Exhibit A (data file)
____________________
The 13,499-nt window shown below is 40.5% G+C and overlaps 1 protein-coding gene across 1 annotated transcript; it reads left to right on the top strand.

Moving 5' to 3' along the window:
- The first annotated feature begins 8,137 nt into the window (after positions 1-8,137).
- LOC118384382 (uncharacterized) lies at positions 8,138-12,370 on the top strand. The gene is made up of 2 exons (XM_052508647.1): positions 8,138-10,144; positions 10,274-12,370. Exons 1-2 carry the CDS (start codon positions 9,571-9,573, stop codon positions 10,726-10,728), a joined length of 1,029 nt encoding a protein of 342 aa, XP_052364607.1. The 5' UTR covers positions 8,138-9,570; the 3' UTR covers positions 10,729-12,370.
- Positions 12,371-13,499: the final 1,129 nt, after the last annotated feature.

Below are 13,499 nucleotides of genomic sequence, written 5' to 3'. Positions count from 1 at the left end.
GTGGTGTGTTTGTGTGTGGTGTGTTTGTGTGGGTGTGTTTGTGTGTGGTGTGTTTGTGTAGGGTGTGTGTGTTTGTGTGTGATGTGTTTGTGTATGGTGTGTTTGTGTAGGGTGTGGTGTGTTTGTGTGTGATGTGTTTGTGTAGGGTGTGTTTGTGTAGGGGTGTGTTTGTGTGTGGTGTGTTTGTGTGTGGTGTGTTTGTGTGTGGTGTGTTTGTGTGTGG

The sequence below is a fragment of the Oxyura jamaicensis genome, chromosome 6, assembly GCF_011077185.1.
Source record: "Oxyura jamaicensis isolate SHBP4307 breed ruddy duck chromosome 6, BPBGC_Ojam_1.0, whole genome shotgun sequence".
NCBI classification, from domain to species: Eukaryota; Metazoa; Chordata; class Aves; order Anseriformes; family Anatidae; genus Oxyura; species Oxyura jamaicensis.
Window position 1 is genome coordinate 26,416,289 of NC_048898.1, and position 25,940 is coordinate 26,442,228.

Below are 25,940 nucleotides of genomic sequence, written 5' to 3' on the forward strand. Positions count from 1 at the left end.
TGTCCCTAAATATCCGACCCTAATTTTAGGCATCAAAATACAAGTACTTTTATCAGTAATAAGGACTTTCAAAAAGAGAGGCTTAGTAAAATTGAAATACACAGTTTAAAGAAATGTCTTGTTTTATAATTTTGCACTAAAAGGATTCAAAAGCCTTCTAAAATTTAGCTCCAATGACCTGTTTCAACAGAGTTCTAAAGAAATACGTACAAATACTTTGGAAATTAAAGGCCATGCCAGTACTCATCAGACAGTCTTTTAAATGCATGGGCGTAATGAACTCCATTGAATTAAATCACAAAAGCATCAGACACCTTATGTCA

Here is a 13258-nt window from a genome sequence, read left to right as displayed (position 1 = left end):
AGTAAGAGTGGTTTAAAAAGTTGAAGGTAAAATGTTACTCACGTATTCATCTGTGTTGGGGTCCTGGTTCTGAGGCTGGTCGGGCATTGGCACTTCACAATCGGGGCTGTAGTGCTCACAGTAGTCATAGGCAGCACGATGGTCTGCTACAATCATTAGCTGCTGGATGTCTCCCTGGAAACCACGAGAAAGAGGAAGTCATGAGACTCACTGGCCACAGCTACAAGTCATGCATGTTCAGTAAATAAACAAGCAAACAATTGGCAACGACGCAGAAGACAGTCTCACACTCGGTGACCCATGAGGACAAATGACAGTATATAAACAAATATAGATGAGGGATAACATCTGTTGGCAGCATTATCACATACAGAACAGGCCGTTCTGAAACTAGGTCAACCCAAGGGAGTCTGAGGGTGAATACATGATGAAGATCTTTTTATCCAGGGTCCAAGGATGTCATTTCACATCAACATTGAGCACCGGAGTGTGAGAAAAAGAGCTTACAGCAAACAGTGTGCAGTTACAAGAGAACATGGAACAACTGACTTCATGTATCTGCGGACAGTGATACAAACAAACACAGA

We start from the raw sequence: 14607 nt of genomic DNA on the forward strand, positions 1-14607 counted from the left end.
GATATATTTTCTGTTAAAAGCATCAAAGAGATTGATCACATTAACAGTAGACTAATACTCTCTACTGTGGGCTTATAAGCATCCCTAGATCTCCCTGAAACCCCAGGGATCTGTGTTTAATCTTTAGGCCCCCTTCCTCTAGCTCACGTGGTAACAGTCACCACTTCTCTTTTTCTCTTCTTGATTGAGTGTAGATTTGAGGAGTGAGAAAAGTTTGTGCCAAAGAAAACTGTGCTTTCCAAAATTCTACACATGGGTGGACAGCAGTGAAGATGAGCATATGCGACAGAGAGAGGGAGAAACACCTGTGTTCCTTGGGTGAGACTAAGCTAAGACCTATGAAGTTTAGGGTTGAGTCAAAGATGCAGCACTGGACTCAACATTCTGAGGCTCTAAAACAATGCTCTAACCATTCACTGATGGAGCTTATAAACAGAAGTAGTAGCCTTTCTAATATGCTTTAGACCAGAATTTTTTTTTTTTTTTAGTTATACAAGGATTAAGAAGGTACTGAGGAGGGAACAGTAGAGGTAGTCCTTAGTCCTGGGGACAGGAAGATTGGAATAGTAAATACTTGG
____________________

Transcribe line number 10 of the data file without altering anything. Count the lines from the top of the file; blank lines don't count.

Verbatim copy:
NCBI classification, from domain to species: Eukaryota; Metazoa; Chordata; class Aves; order Anseriformes; family Anatidae; genus Oxyura; species Oxyura jamaicensis.